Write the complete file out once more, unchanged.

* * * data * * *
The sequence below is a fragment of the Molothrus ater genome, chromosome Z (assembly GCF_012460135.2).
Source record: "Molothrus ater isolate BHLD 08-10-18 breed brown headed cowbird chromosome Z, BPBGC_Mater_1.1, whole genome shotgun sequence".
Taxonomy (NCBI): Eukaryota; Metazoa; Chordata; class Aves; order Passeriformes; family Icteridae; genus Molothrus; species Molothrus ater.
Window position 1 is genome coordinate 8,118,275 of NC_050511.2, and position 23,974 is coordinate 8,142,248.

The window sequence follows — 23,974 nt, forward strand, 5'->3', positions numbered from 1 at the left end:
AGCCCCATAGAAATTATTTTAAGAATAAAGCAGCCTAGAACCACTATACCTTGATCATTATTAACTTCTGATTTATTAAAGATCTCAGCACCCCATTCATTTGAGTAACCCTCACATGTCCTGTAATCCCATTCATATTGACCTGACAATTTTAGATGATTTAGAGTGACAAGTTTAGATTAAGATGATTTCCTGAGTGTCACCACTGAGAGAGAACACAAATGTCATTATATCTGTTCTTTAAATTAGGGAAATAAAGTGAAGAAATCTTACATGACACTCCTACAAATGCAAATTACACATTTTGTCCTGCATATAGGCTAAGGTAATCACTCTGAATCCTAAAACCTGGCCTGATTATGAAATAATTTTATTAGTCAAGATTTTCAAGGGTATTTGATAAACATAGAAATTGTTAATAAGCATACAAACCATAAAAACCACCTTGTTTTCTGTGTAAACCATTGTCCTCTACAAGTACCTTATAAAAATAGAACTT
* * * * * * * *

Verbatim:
The sequence below is a fragment of the Molothrus ater genome, chromosome Z (assembly GCF_012460135.2).
Source record: "Molothrus ater isolate BHLD 08-10-18 breed brown headed cowbird chromosome Z, BPBGC_Mater_1.1, whole genome shotgun sequence".
Taxonomy (NCBI): Eukaryota; Metazoa; Chordata; class Aves; order Passeriformes; family Icteridae; genus Molothrus; species Molothrus ater.
Window position 1 is genome coordinate 8,118,275 of NC_050511.2, and position 23,974 is coordinate 8,142,248.

The window sequence follows — 23,974 nt, forward strand, 5'->3', positions numbered from 1 at the left end:
AGCCCCATAGAAATTATTTTAAGAATAAAGCAGCCTAGAACCACTATACCTTGATCATTATTAACTTCTGATTTATTAAAGATCTCAGCACCCCATTCATTTGAGTAACCCTCACATGTCCTGTAATCCCATTCATATTGACCTGACAATTTTAGATGATTTAGAGTGACAAGTTTAGATTAAGATGATTTCCTGAGTGTCACCACTGAGAGAGAACACAAATGTCATTATATCTGTTCTTTAAATTAGGGAAATAAAGTGAAGAAATCTTACATGACACTCCTACAAATGCAAATTACACATTTTGTCCTGCATATAGGCTAAGGTAATCACTCTGAATCCTAAAACCTGGCCTGATTATGAAATAATTTTATTAGTCAAGATTTTCAAGGGTATTTGATAAACATAGAAATTGTTAATAAGCATACAAACCATAAAAACCACCTTGTTTTCTGTGTAAACCATTGTCCTCTACAAGTACCTTATAAAAATAGAACTT